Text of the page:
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The Fabulous Lipitones promises to be a lot of fun

Actor David Talbot on the set of the Fabulous Lipitones, which opens Sunday at Artspace. Bill Phillips photo
Actor David Talbot on the set of the Fabulous Lipitones, which runs March 2-18 Artspace. Bill Phillips photo


When David Talbot found out what Miracle Theatre is all about, he jumped at the chance to be a part of it.

The Toronto-based actor plays Wally Smith in Miracle Theatre’s production of The Fabulous Lipitones, March 2-18 at Artspace.

“I’m here because Ted Price and Anne Laughlin asked me to come and do the show,” says Talbot. “When they told me about the show and why they’re going to do it, I really couldn’t say ‘no.’”

Miracle Theatre was created a couple of years ago by Ted Price and Anne Laughlin, who staged a performance of Miracle on South Division Street, raising $42,000 for the Salvation Army Food Bank and 27 Million Voices.

They did it again last year with a production of The Last Romance, which raised $52,000 for the Spirit of the North Healthcare Foundation.

This year’s production of The Fabulous Lipitones is to aid the United Way and the goal is to raise $60,000.

That convinced Talbot, who started his theatre career at the age of eight years old in a production of Oliver at the Grand Theatre in London, Ontario, to join. It wasn’t until a few years later that started acting full time and became a professional actor in 1980. He’s done a lot of musical theatre and he worked with Second City in Toronto for about two-and-a-half years.

“That’s where I learned how to write and improvise and do comedy.”

The Fabulous Lipitones is an uplifting comedy by John Markus, winner of both the Emmy and Peabody awards, and Mark St. Germain, winner of the Outer Critics Circle Award and the Lucille Lortel award for outstanding playwriting.

It is about four middle-aged ‘wannabe stars’ who have the big dream of winning the Grand Barber Shop Quartet championships. But in the middle of the semifinals, their leader keels over after trying to reach a note too far.

Shortly thereafter, they happen to hear the marvelous singing of the local service station’s new mechanic. Little do the Lipitones know that what they think they are hearing is something and someone entirely different than what they imagine.

The new recruit is brought in for a tryout and that’s where the fun begins.

Talbot’s character, Wally Smith, is struggling with a lot of different things, he lives with his mother, and has never had a serious relationship.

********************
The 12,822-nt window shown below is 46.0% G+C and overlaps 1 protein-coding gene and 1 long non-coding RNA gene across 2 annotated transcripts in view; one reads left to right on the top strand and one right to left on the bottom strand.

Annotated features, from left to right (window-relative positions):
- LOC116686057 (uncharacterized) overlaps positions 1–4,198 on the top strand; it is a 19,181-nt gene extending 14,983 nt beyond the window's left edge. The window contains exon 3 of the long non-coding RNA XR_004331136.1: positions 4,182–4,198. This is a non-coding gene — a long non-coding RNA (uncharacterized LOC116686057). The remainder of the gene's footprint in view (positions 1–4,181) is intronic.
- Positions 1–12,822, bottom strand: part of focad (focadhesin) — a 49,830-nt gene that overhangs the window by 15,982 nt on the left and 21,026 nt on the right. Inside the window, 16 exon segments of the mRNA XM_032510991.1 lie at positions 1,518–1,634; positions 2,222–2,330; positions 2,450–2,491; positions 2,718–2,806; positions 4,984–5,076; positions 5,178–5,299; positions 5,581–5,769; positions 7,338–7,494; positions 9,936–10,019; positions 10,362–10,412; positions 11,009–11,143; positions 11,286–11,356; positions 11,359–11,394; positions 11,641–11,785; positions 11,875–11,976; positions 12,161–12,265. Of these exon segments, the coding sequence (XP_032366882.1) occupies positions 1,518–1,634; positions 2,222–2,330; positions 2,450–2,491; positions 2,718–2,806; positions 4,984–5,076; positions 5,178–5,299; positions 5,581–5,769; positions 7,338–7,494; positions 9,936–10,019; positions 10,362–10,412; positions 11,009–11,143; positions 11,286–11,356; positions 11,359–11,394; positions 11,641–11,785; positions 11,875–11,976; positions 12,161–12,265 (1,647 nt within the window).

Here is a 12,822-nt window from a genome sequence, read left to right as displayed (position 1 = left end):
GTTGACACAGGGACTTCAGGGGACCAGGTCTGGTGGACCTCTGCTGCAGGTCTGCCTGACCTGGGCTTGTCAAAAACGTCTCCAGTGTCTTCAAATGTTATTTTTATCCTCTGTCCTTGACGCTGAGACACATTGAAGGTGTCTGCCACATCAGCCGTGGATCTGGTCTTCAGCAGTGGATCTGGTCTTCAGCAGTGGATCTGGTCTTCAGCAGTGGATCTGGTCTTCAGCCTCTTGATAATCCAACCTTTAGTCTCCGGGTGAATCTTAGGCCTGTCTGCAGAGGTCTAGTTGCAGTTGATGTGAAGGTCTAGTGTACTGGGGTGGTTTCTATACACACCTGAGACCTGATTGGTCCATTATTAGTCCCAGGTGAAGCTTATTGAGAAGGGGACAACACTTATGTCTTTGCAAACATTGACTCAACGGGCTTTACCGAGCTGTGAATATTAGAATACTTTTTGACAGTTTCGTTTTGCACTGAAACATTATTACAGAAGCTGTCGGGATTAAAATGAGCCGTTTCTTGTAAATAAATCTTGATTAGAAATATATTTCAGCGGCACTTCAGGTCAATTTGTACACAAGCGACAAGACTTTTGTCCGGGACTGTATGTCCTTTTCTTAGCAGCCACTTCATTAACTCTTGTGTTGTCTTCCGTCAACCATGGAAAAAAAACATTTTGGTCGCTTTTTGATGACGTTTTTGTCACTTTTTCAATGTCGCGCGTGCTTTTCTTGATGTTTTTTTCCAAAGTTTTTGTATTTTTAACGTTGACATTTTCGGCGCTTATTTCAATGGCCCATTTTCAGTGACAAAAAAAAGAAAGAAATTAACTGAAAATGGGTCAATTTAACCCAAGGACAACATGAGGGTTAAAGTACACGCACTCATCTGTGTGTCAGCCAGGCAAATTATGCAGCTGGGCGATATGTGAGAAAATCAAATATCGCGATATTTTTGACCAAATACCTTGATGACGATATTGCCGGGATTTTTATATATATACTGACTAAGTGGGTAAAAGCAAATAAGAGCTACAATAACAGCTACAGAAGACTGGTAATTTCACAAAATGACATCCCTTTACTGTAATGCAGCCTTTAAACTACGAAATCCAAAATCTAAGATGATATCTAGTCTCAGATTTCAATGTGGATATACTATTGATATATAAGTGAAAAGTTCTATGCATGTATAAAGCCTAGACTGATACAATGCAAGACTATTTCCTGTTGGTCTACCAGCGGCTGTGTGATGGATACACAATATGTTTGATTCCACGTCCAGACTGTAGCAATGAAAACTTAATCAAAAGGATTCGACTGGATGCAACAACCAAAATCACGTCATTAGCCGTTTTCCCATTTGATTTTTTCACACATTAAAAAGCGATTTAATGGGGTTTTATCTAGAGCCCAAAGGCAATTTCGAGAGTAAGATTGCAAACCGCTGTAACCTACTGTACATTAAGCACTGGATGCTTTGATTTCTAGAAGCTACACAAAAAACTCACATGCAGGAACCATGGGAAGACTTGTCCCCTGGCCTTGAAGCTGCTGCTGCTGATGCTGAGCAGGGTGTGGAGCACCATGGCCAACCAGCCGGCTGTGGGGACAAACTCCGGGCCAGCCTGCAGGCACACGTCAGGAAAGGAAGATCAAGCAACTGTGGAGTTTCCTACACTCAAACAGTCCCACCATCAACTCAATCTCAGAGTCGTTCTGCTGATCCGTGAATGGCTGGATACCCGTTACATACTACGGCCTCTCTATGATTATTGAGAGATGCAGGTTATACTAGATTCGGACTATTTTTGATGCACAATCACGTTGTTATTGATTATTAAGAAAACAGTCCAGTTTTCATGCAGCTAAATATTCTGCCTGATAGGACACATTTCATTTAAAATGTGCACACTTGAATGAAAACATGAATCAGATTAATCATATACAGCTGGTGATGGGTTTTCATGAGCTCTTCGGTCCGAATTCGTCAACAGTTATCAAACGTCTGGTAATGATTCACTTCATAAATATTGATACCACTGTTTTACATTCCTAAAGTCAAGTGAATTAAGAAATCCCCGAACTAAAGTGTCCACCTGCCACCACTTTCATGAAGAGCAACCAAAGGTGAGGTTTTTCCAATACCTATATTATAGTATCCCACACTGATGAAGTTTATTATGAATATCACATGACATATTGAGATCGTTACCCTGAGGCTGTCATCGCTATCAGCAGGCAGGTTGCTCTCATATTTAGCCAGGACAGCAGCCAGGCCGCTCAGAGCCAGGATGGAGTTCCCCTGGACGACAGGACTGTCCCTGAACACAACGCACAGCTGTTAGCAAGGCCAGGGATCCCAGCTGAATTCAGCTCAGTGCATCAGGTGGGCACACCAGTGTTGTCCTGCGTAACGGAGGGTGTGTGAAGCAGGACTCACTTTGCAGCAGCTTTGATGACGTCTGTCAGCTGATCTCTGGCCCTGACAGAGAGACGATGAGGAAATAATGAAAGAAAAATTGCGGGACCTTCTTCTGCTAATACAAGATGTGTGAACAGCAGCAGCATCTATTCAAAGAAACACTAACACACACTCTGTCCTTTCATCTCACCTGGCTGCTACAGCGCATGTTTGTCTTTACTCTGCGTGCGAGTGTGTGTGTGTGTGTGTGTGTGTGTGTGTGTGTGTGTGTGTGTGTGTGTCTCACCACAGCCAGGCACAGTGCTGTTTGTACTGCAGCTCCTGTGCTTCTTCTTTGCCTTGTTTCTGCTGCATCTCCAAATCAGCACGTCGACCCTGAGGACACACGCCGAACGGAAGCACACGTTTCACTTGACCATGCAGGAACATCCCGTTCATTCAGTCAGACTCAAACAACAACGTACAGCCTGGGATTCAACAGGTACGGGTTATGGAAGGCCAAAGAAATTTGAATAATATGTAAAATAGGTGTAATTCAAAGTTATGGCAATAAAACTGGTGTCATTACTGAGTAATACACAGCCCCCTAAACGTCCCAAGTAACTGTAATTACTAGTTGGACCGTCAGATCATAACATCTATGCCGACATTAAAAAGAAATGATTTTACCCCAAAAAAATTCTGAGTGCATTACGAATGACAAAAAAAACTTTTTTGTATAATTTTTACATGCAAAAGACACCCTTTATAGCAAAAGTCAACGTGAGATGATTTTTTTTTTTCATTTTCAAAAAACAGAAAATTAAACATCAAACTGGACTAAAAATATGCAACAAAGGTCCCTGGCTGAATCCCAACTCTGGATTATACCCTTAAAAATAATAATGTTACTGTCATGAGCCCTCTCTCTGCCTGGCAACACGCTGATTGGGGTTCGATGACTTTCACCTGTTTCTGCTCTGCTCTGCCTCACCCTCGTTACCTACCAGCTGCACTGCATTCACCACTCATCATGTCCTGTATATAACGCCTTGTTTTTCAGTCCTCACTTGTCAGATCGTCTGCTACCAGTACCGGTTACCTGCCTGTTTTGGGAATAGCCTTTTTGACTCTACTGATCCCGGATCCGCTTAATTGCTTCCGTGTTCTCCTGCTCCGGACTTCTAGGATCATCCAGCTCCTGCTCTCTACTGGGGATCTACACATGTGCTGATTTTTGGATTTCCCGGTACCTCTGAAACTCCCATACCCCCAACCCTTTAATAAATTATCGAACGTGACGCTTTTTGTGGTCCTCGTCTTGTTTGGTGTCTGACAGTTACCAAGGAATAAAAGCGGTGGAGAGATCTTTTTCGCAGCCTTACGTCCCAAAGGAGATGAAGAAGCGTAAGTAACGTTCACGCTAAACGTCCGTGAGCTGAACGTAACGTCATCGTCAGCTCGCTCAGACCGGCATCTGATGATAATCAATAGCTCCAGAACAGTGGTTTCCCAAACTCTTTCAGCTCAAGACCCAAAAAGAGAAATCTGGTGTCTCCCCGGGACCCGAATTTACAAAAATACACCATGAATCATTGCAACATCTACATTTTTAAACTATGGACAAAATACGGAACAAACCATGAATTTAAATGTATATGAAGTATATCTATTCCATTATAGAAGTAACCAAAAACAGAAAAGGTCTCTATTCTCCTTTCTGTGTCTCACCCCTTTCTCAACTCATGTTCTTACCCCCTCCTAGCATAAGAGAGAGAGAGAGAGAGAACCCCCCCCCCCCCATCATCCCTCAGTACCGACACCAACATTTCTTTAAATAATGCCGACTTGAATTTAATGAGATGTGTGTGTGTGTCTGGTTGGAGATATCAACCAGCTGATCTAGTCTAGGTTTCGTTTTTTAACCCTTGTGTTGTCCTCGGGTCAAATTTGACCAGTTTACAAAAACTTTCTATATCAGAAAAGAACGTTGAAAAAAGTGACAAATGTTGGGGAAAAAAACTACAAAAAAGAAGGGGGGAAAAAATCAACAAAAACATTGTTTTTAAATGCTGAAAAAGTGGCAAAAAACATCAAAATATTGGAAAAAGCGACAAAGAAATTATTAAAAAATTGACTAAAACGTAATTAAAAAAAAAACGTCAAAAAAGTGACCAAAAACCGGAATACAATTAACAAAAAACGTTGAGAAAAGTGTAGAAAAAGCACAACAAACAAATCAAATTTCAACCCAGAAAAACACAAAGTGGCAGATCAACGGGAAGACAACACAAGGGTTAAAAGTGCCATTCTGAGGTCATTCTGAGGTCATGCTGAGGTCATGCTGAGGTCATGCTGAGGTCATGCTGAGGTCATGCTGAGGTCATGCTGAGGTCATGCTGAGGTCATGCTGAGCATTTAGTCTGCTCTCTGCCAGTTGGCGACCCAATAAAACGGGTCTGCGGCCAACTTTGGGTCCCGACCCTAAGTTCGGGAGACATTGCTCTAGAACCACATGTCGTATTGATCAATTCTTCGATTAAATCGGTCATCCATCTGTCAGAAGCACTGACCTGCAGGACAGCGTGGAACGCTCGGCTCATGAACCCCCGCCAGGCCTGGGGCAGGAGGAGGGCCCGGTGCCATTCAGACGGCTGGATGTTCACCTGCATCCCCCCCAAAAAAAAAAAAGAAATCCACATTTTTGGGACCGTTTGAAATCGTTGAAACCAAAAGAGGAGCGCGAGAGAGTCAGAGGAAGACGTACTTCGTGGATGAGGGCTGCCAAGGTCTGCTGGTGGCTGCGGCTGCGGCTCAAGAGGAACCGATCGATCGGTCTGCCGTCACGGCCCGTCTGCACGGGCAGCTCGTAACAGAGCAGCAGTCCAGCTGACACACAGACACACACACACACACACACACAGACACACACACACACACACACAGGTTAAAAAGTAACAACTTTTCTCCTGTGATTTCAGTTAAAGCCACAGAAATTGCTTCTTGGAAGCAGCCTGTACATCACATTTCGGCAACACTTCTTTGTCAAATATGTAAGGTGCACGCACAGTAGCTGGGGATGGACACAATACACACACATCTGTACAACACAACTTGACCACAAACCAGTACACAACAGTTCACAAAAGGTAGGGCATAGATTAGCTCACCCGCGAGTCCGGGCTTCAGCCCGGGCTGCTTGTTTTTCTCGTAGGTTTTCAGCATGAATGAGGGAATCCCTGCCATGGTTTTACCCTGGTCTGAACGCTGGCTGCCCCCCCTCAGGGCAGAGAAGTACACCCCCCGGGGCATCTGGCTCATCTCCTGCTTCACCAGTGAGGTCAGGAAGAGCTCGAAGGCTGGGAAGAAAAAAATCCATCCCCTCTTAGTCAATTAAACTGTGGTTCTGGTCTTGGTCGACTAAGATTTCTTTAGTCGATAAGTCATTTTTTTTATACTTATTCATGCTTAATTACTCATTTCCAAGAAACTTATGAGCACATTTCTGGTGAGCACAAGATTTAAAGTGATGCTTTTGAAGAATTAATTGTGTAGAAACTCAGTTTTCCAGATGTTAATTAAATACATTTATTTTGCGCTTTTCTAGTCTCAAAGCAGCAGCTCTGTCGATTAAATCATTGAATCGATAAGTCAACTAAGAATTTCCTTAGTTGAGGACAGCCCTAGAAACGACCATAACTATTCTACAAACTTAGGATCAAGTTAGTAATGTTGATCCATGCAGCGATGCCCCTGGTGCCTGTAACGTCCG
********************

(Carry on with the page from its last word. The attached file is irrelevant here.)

“He’s a nerd, basically,” says Talbot. “But he’s really fun … all the four people who are in it all have some quirky aspect of their character that makes them fun and funny.”

It’s about a barbershop quartet so there will be singing and Talbot says the four actors, who have never acted together before, pull it off.

“The harmonies and the singing are really tight,” he says. “I think people are going to be entertained and pleasantly surprised with how good it sounds.”

There is some physical comedy in the performance, as well, nothing too major, but “things happen to me that requires me to stumble around a bit,” says Talbot.

Talbot, who has been in Prince George for about two weeks now, says most of his time has been spent in rehearsals. There is a tight timeline for the cast and crew, but they do get to see the city a little bit.

“The thing that strikes me most of all about Prince George is how friendly and welcoming people have been to everyone in the cast.”

The Fabulous Lipitones will be in Artspace, above Books & Co. It’s a small space for theatre, but that small space makes it a very intimate setting.

“It’s perfect for this show,” says Talbot. “There are no microphones, there’s no programmed sound. It’s just these four voices. It’s a really intimate space and people will respond to that. It’s a really good show for this space.”

The play runs from March 2-18. Performances will be every night except Mondays and there will be Sunday matinees.

Tickets are $32 and are available at Books and Co. – in person or by phone.

Talbot urges everyone to come out and enjoy the show.

“It’s been a long winter, there’s lots of snow on the ground. When people walk in they’re going laugh and they’re going to be entertained in a way that they might not have expected. We’re ready and I hope the audience is ready to have a lot of fun.”

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